PTO Issues Exemplary Decision Clarifying Concept of ‘Bad Faith’

  • The PTO has refused an application for MA MONDE FRESHEN UP & SHINE following an opposition by a foreign cosmetics company
  • The fact that the applicant sought to register a sign identical to the opponent’s trademark could not be a mere coincidence
  • The Trademarks Department also considered the opponent’s trademark registrations and usage abroad, as well as the applicant’s bad faith 

The Trademarks Department has found that the application for MA MONDE FRESHEN UP & SHINE had been filed in bad faith and created a likelihood of confusion with the opponent’s trademark.


On 2 August 2023 a Turkish individual applied to the Patent and Trademark Office (PTO) to register the following trademark in Classes 3 and 35:

The application passed the initial examination on absolute grounds and was published in the Official Trademarks Bulletin. A foreign beauty and cosmetics company filed an opposition against this application based on: 

  • the bad faith of the applicant; and 
  • a likelihood of confusion with the opponent’s trademarks, which are registered in Türkiye.


On 11 January 2024 the Trademarks Department accepted the opposition and refused the registration of the contested application in its entirety.

In particular, the Trademarks Department found that: 

  1. the dominant word element of the contested application was identical to the opponent’s trademark;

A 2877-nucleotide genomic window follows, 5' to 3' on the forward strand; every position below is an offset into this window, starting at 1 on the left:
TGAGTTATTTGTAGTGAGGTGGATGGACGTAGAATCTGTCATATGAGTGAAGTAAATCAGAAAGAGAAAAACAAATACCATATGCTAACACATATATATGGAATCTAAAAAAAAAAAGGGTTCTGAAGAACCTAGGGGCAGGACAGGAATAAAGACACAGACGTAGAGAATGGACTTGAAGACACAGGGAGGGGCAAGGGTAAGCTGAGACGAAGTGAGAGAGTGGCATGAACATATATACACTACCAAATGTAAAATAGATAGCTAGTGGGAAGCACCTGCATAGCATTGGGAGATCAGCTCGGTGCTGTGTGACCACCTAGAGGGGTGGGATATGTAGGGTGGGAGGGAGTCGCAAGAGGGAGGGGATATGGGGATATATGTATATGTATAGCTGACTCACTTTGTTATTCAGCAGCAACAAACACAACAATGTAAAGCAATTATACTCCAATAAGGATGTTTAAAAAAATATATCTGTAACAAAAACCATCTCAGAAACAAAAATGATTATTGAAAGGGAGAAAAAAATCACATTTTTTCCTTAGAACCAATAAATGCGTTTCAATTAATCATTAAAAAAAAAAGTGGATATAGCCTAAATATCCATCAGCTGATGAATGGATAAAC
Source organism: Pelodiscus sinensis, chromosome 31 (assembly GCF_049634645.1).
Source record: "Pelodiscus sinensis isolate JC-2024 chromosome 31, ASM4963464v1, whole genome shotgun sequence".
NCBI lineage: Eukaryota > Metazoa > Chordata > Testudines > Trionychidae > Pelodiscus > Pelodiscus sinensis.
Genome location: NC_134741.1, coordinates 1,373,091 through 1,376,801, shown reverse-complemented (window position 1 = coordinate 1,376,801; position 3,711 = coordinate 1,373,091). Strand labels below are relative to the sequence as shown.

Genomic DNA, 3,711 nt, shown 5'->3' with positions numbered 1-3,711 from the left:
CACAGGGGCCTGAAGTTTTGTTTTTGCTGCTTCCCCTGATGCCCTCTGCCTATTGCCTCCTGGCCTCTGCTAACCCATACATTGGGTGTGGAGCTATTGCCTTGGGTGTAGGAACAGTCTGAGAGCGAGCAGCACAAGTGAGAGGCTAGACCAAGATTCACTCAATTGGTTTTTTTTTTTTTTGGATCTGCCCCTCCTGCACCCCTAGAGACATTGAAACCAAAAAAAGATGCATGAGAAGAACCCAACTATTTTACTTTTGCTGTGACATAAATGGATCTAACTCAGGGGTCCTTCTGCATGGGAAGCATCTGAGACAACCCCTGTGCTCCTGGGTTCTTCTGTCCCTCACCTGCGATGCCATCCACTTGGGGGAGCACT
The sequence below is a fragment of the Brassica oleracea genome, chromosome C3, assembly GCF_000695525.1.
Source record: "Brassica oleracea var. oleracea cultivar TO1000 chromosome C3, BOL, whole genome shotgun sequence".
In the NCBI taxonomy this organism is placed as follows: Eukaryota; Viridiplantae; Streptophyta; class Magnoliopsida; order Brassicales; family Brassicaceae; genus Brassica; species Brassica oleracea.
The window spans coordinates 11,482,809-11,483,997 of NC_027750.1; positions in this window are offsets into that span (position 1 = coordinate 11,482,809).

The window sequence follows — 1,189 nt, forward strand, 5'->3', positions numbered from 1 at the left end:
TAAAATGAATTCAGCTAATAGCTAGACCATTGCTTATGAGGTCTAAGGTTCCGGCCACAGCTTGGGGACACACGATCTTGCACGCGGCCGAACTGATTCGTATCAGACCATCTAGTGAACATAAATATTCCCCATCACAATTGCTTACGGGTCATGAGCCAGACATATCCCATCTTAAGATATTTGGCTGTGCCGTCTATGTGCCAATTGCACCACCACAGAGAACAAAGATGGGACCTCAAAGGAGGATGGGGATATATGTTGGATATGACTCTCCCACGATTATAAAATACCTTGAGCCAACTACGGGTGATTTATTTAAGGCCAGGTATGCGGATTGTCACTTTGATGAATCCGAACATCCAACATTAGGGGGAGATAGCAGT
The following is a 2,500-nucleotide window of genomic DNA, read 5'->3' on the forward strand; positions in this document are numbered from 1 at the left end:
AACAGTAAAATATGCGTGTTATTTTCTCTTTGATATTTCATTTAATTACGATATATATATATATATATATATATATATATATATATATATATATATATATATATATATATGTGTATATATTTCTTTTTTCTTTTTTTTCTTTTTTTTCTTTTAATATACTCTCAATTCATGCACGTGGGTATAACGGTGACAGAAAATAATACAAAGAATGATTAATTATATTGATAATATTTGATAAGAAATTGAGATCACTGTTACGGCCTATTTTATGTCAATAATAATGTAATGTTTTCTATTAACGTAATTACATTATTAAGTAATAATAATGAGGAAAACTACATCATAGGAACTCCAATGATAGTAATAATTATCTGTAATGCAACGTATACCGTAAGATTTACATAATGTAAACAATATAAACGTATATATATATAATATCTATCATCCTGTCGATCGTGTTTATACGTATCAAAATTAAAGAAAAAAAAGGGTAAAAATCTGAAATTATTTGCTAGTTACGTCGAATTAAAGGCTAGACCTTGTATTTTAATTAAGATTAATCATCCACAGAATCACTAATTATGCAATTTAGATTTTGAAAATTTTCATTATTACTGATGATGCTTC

2. the opponent’s trademark was registered in several other countries; and 
  3. the opponent used its trademark for the same goods and was active in the same sector. 

Taking these facts into account, the Trademarks Department concluded that the contested application could not be the result of a mere coincidence and that the applicant had not acted in good faith. The Trademarks Department also upheld the opponent’s likelihood of confusion claim.

The decision has now become final as the applicant did not appeal.


Bad faith is frequently raised in Türkiye as a ground for opposition. As there is no definition of ‘bad faith’ in Turkish trademark law, the PTO requires solid and clear evidence proving the applicant’s bad faith or the existence of a series of events/facts revealing the applicant’s bad faith. The mere fact that the trademarks are similar and create a likelihood of confusion is not sufficient to establish bad faith. The PTO usually accepts bad-faith claims in cases where:

  • the applicant - which usually operates in the same sector as the opponent - imitated the opponent’s original trademark in terms of word and device elements; 
  • the applicant created a portfolio of third-party trademarks; 
  • the parties had a prior relationship such as licensing, distributorship or employment; or 
  • the applicant applied for the same trademark as an earlier mark that was revoked following a non-use action filed by the opponent. 

These are illustrative examples stemming from PTO decisions issued over the years; each matter is evaluated on its own merits by the PTO, taking all factors into account.

In the present case, the PTO considered all factors in evaluating the applicant’s bad faith, including (i) the similarity of the trademarks, (ii) the originality of the opponent’s trademark, (iii) the registration status and usage of the opponent’s trademark abroad, and (iv) the relation between the goods and services sought to be registered and the sector where the opponent’s trademark is used.

The PTO’s approach to bad-faith applications is well-established but continues to evolve with new decisions, which helps to better evaluate the concept of ‘bad faith’ and compare the situation in Türkiye with developments abroad.

First published by WTR in Apr 10, 2024.

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